Wednesday, August 15, 2007

New Batteries

Just finished installing the new batteries. They are three Oddessy brand AGM's labeled 3150 for the number of cold cranking amps. The constant electrical demands of the freezer just ate the old Orbital batteries. They were 35 months into their 36 warranty anyway. Each of the Oddessy batteries weighed 75 pounds and I wondered if I could even lift them into the box. If I could would the box hold the weight? I had rebuilt the box last year with Starboard. Fortunately I reinforced with just this possibility in mind. The floor sagged but held.

For the occasion I replaced the old leads with new 2 gauge ARCO wire and copper lugs--muy primo. Copper is so expensive now that I had sticker shock at Blue Water, but in a pinch when every last amp is needed I hope they are worth it.

My electricity management plan is to only use two at a time keeping the third battery completely off line. We will use battery #1 on odd days and #2 on even days. Then we will rotate among the batteries every month.

Thursday, August 9, 2007

Never Buy a Harken Winch

Now that I am only working 2 days/week (Mon. and Tues.) I have time for some long deferred maintenance. First on the list is greasing the winches. Starting with the two Harkens on the starboard coach roof I proceeded counterclockwise. The Harkens are awful to maintain because they have to be completely removed from the fiberglass to completely service. Also some of the paws are exposed to salt water from below. These issues along with lack of "tightness" and just poor construction make me regret ever buying the winches. On the port side the new Andersen stainless steel winch is a dream to service and seems very well constructed. My only concern is that it only has four paws and they are low in the winch and also exposed to salt water. We will see how it holds up. The small Lewmar that fine tunes the main sheet seems to be holding up well. It is a clever, intricate design, and I wonder when I will not long be able to remember how it goes back together.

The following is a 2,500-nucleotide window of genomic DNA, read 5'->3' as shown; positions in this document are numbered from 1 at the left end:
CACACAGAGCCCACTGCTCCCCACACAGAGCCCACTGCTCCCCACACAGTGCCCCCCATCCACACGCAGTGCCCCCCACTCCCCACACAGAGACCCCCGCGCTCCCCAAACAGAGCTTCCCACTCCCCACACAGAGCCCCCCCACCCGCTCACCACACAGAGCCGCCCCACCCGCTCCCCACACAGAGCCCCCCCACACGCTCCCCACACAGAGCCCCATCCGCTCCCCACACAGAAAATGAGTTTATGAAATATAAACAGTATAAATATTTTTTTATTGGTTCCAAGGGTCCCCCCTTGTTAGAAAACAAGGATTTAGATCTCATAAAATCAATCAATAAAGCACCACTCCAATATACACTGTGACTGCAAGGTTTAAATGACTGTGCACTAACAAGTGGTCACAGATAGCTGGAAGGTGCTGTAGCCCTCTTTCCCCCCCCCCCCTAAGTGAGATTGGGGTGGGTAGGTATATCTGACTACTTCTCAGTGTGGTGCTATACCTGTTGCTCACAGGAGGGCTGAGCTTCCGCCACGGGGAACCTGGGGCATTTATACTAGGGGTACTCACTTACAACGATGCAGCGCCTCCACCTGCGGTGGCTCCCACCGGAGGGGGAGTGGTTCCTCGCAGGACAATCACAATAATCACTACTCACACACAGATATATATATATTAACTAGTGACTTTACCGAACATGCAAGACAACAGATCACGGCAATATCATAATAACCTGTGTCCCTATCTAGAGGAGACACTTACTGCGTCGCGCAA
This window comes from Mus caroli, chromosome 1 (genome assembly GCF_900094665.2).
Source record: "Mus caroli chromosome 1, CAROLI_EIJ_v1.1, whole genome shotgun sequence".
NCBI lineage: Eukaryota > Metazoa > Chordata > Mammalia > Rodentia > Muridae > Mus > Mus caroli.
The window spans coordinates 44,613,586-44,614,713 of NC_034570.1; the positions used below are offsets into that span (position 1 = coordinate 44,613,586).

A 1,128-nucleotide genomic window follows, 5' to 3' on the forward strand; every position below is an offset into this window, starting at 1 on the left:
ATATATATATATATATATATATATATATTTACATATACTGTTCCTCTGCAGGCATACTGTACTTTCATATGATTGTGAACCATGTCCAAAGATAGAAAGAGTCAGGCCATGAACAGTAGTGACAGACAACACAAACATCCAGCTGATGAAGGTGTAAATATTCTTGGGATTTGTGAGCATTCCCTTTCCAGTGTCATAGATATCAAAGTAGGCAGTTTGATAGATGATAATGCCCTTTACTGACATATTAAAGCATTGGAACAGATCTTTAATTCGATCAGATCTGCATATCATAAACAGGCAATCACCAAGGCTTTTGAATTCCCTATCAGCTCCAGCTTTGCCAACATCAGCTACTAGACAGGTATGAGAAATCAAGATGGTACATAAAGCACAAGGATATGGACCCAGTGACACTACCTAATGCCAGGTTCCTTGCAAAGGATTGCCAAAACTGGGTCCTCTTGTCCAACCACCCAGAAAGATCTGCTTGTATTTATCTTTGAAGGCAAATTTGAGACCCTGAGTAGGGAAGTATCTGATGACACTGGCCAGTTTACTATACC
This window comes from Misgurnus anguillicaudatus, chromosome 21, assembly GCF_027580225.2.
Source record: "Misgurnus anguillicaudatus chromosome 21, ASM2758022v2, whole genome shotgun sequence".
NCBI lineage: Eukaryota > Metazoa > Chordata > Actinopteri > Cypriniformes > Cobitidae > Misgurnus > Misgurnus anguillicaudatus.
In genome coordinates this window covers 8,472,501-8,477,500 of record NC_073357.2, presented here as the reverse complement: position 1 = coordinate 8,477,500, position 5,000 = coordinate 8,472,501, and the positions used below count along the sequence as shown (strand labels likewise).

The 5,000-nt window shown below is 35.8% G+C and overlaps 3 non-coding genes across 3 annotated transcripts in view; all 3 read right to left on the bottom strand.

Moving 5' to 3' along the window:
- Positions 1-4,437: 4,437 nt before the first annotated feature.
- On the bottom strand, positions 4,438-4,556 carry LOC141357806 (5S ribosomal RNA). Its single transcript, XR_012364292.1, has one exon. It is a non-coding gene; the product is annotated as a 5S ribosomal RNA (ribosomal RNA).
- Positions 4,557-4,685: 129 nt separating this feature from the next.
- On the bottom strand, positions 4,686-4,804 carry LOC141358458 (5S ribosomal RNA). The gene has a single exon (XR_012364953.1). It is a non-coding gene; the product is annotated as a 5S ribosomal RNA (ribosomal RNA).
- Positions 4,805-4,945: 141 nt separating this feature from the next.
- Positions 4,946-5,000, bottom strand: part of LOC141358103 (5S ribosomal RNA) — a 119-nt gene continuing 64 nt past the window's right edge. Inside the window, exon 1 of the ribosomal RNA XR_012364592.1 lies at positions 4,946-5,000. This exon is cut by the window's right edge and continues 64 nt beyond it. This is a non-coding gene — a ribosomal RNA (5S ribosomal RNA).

My favorites, however, are the wonderful large Barients that trim the foresails. They must be 40 years old by now. I bought them used in 1992 for $7,000. There are 14 paws and the gears are locked together in three stacks. The bull gear is eccentric and is engaged with a lever which is tricky to service. I am in awe of the designer and wonder who he is . Even the powers of the Internet may not be able to answer that question. The bull gear has a triple stack of paws (four each) rotating in opposite directions. It is fascinating to manipulate. The most amazing thing about them is that the paws are all inside the gears and buried deep inside the winch. They never see a drop of salt water and I am sure will last longer than the boat ever will. It is such a shame that they are no longer manufactured.